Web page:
re.I slowness

Paul McGuire ptmcg at austin.rr._bogus_.com
Thu Mar 30 16:21:08 CEST 2006


<vvikram at gmail.com> wrote in message
news:1143719899.018571.41330 at u72g2000cwu.googlegroups.com...
> We process a lot of messages in a file based on some regex pattern(s)
> we have in a db.
> If I compile the regex using re.I, the processing time is substantially
> more than if I
> don't i.e using re.I is slow.
>
> However, more surprisingly, if we do something on the lines of :
>
> s = <regex string>
> s = s.lower()
> t = dict([(k, '[%s%s]' % (k, k.upper())) for k in
> string.ascii_lowercase])
> for k in t: s = s.replace(k, t[k])
> re.compile(s)
> ......
>
> its much better than using plainly re.I.
>
> So the qns are:
> a) Why is re.I so slow in general?
> b) What is the underlying implementation used and what is wrong, if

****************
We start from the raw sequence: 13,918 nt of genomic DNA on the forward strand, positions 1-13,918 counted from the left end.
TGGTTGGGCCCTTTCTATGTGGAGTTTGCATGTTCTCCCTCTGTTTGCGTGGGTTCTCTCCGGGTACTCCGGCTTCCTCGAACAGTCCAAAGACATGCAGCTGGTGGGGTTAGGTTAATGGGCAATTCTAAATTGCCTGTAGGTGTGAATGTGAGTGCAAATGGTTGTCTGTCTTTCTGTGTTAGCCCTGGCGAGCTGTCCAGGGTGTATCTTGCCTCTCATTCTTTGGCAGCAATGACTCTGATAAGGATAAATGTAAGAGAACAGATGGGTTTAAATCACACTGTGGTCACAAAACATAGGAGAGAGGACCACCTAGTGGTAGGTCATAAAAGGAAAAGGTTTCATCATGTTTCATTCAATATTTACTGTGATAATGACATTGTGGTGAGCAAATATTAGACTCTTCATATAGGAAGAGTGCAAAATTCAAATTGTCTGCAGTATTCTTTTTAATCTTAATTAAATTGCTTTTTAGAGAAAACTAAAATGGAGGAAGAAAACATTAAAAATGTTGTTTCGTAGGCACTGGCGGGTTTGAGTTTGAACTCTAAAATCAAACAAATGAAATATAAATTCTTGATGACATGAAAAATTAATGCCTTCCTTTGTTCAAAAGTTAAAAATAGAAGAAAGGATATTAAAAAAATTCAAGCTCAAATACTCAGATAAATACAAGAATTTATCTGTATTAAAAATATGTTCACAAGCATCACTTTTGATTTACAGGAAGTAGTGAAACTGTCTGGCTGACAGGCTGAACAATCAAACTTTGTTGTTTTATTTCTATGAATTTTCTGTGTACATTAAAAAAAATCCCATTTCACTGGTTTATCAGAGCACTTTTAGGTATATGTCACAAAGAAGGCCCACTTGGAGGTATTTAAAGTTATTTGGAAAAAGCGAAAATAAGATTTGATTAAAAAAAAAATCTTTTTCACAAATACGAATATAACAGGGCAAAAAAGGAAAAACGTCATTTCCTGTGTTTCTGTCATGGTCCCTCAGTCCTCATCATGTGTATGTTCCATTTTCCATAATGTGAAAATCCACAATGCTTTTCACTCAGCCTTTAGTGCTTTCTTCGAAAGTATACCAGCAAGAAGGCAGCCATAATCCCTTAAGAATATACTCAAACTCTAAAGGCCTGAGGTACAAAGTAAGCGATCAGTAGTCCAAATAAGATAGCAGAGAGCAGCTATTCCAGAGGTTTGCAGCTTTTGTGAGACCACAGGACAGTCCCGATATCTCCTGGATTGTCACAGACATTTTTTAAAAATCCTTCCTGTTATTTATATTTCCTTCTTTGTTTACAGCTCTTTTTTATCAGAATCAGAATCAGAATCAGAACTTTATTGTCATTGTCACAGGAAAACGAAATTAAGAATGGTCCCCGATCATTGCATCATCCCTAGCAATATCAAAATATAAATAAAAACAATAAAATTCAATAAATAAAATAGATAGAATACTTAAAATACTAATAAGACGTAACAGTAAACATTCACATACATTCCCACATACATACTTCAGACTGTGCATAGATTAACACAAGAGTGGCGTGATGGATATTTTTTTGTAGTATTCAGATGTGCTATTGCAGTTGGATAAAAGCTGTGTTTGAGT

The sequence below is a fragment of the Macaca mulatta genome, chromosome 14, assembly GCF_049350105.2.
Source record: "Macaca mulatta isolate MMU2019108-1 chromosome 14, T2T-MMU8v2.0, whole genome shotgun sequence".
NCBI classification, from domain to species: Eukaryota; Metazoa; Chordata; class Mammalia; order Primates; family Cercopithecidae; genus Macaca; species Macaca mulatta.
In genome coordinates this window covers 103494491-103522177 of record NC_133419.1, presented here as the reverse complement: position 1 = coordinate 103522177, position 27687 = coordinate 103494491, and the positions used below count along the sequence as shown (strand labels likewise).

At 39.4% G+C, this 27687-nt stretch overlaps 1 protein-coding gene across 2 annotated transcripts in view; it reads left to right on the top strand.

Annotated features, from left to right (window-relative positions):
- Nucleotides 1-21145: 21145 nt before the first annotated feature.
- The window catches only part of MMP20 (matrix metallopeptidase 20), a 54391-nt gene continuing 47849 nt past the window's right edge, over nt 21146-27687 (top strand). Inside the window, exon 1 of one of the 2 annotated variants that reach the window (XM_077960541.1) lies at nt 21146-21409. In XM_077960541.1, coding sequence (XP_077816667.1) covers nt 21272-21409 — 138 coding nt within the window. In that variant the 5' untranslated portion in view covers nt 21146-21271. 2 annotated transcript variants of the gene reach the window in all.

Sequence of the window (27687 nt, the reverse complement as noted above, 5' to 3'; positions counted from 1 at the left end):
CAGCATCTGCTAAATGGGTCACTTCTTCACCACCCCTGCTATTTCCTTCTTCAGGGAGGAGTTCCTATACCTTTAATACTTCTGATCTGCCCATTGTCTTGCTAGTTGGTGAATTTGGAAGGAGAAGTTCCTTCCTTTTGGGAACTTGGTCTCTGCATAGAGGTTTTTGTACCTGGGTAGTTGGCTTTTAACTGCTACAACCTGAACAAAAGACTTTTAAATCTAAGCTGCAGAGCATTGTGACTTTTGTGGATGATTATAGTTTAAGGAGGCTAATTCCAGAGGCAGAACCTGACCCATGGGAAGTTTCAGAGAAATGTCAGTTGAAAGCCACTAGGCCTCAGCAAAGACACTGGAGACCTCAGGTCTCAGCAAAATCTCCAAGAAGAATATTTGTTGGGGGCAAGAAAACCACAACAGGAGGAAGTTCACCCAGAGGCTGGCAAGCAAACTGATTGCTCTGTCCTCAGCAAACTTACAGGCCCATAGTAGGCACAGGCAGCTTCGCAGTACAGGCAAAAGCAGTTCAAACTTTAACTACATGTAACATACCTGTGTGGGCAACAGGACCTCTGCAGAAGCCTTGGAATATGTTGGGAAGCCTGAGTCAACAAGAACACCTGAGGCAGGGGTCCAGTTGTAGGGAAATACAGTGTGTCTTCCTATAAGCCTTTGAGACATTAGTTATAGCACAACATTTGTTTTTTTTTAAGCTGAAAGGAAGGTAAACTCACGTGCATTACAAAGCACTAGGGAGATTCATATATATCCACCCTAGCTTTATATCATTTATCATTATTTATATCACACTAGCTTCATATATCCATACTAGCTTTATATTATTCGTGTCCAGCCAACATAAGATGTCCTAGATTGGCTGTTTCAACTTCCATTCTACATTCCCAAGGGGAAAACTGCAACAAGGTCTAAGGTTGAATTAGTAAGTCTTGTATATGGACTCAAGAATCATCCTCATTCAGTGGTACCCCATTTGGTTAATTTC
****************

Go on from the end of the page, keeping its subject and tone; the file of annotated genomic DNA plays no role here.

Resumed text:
> any,
> with above method and why is it not used instead?
>
> Thanks
> Vikram
>
Can't tell you why re.I is slow, but perhaps this expression will make your
RE transform a little plainer (no need to create that dictionary of uppers
and lowers).

s = <regex string>
makeReAlphaCharLowerOrUpper = lambda c : c.isalpha() and "[%s%s]" %
(c.lower(),c.upper()) or c
s_optimized =  "".join( makeReAlphaCharLowerOrUpper(k) for k in s)

or

s_optimized =  "".join( map( makeReAlphaCharLowerOrUpper, s ) )


Just curious, but what happens if your RE contains something like this
spelling check error finder:
"[^c]ei"
(looking for violations of "i before e except after c")

Can []'s nest in an RE?

-- Paul





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